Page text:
John McCain and his move on tracks of ending lights
I have been an avid follower of American politics for 20 odd years now.
And John McCain has..I guess I should say “had”..had been in the list of Top 20 American politicians, who had consistenly and continually been a dominant figure in the past 20 odd years.
As I start writing about McCain and how his presence in politics affected me over the years, I realize that..
I am sad that we have lost John McCain, the father, the family man, and a decent human being.
I am sad that John McCain has lost his battle to cancer, a dreadful disease.
I am sad that we have lost John McCain, one of the last few politicians of a tribe, which believes in respectful statesmanship across the political aisle in Washington D.C., where partisan politics seems to be the norm these days.
And yes, I am sad that we have lost perhaps the last GOP senator, who at least had the courage to “tell” Donald Trump that he wasn’t afraid of standing up to his bullying.
John McCain has been hailed as a “war hero” by pretty much every one in the country.
Ok. One notable exception. But Donald Trump not calling McCain a war hero is for a totally different reason and a nonsensically petty personal one too.
Wars and Heroes.
I am not too naive to ignore the central role war plays in the American conscience. But I will never be able to understand the collective American sentiment around war in 2018, in spite of knowing fully well and being able to completely appreciate and be humbled by American history, which shows that America as we know it now, came into being through war.
War occupies a unique place in the American society. Unique place because it is celebrated with so much national pride, all the while, people acknowledging the tragedy, hellishness and evil that come with war. Unlike most other countries, Americans love war as an essential evil. This generally explains the mass sentimental reactions of Americans from all sides of the political spectrum, when we lose a “war hero”, and the way such news generates a similar chemical reaction inside most of us whose emotions get influenced by those of people around us, at tragic times like these.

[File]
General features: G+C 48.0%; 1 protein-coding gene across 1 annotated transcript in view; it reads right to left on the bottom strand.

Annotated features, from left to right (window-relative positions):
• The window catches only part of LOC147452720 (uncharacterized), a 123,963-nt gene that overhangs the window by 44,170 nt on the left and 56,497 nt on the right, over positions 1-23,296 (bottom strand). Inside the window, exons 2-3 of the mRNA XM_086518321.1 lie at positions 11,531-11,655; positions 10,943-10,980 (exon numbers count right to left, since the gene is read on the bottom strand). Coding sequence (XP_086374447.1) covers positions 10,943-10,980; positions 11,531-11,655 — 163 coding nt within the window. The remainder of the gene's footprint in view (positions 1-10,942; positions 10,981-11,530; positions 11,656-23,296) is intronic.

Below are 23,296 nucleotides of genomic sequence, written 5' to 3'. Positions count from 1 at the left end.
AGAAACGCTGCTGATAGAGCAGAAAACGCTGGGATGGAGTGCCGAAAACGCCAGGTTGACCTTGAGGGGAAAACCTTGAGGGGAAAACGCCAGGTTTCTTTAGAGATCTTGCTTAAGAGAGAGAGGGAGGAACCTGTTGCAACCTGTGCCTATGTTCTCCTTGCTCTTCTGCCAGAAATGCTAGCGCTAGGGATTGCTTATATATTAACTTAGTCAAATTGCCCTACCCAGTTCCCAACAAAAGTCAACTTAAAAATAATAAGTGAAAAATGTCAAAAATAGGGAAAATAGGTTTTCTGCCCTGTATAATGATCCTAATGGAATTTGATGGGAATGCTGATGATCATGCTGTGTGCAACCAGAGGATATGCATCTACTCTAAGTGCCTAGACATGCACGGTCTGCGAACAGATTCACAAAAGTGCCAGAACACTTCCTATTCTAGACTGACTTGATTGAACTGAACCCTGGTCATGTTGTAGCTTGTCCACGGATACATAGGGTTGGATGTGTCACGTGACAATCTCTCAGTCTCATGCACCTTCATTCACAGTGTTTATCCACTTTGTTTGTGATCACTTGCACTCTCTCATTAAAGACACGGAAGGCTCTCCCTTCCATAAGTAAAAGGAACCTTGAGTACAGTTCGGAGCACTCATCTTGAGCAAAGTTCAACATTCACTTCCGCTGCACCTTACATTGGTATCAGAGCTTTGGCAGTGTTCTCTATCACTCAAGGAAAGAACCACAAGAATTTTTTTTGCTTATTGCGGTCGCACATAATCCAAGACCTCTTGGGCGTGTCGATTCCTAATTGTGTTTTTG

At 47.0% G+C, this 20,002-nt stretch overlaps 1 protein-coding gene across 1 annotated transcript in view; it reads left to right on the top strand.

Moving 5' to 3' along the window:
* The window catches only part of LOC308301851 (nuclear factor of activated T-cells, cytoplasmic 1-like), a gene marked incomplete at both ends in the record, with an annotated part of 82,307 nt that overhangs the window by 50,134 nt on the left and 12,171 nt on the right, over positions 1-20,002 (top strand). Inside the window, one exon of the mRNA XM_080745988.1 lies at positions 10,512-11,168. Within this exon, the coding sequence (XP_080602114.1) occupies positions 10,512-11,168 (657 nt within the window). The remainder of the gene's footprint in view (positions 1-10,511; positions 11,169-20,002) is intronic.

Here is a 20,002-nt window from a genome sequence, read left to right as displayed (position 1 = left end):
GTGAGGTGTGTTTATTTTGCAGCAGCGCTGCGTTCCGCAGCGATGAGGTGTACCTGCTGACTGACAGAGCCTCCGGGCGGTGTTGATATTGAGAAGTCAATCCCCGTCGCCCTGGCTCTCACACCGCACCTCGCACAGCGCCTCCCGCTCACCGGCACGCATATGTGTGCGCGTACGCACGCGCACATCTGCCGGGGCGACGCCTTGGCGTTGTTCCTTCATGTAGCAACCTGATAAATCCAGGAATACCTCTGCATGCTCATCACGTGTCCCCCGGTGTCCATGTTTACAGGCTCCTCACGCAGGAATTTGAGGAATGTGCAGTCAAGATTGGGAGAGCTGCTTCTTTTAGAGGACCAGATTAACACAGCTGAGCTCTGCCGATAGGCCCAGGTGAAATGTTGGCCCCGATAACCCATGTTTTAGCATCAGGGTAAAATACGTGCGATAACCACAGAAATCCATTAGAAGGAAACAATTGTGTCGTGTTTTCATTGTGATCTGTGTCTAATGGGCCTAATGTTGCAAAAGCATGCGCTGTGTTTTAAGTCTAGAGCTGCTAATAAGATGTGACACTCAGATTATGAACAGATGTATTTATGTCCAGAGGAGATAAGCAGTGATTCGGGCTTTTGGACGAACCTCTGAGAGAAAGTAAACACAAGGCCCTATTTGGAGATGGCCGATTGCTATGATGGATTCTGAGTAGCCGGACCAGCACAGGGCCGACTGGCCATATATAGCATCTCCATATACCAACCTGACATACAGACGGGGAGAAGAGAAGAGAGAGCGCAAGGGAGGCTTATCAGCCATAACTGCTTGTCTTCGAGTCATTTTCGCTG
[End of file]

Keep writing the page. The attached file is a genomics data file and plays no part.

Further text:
As streams of encomia extolling John McCain and his virtues as a “war hero”, as an “America hero”, etc. surround as, as political leaders from across the spectrum and from other countries send their eulogies lavishly praising McCain for his independence, courage, and patriotism, John McCain’s family must prepare for the senator’s last journey. One we are told will have eulogies from Barack Obama and George W. Bush, two of his Presidental campaign opponents, who went onto beat him eventually in the general elections and primaries, respectively.
A “War Hero”.
A “American Hero”.
A “True American Patriot”.